With the large volume of students crossing high traffic roads like Fifth and Forbes Ave. to walk to campus every day, safety at the crosswalks becomes an issue. These innate dangers are amplified by many students engaging in dangerous jaywalking in order to remain on time with their busy schedules.
We propose that this issue can be alleviated by providing pedestrians with more information at each crosswalk, and the more successful we are at relaying that information in a transparent way, the more likely that information will be used subconsciously as well. Since most of the crosswalks around campus already produce noise to indicate it is safe to cross, we decided to work with this existing technology.
We predict that if the beeping of the crosswalk was modified such that the rate of the beeps increased as the time left to cross diminished, this information could be used intuitively by pedestrians to gauge the amount of time they have to cross more accurately. Additionally, it seems likely that the increase in the rate of the beeps would subconsciously pressure pedestrians to speed up to match their strides with the beeps.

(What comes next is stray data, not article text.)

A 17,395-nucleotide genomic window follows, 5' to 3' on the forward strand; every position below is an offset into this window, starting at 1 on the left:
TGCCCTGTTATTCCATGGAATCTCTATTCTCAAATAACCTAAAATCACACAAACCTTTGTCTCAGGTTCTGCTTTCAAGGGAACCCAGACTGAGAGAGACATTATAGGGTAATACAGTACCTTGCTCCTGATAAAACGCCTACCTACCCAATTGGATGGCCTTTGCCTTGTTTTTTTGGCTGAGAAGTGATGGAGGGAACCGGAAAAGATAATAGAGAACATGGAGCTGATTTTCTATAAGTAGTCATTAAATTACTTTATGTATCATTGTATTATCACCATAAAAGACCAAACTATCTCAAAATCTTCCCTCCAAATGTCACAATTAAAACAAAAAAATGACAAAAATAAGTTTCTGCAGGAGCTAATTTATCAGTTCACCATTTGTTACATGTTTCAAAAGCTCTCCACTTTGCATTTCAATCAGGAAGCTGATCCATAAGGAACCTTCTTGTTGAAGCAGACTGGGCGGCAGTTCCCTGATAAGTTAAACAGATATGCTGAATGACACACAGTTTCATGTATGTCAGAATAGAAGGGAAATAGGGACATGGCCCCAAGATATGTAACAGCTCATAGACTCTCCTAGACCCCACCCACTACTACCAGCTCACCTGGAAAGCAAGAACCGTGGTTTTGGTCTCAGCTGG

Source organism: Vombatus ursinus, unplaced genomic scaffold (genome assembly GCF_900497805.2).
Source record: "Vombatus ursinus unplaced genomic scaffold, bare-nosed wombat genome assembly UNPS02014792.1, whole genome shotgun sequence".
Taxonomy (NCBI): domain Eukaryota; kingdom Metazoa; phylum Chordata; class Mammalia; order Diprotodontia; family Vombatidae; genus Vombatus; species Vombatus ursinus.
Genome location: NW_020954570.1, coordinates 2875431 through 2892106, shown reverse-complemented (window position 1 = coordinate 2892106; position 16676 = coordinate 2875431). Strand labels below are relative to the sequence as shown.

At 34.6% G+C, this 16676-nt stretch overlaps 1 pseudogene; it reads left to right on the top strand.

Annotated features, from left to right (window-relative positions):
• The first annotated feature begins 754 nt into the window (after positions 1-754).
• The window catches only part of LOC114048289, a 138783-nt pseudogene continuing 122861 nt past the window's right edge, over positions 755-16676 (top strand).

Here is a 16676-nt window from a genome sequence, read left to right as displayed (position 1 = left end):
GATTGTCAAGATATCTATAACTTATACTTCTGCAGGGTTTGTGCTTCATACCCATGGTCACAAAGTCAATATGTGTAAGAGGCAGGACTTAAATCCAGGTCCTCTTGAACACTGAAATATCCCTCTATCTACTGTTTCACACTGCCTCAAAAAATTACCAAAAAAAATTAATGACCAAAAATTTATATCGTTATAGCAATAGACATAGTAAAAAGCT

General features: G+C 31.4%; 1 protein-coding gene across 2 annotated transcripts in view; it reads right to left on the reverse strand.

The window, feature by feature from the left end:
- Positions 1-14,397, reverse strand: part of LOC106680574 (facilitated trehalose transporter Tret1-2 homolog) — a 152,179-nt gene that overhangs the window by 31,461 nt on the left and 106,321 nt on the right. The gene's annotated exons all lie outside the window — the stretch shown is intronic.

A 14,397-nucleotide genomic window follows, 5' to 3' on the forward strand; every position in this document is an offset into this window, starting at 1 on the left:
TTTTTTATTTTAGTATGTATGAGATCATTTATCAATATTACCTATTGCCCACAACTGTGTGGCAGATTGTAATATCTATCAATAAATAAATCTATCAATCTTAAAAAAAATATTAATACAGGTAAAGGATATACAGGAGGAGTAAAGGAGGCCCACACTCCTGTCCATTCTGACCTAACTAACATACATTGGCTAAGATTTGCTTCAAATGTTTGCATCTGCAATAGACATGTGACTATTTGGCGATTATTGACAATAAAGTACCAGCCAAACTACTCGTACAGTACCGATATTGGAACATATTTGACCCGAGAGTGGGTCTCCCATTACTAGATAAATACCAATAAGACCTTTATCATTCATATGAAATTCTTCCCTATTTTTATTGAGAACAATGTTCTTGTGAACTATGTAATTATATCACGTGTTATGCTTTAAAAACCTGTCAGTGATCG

The biggest potential problem seems to be with the beeps themselves, as the noise could become very irritating. However, with sufficient experimentation it seems that this could be alleviated, and this experimentation could take place without actually implementing the system and implementing the system itself should be a low cost, high impact firmware fix that will subtly affect the lives of the thousands of people who use these heavily trafficked crossings weekly. Furthermore, this likely will not prevent people from crossing the streets away from the crosswalks, and there will likely still be people running across after the light has changed, but it seems to be a step in the right direction.
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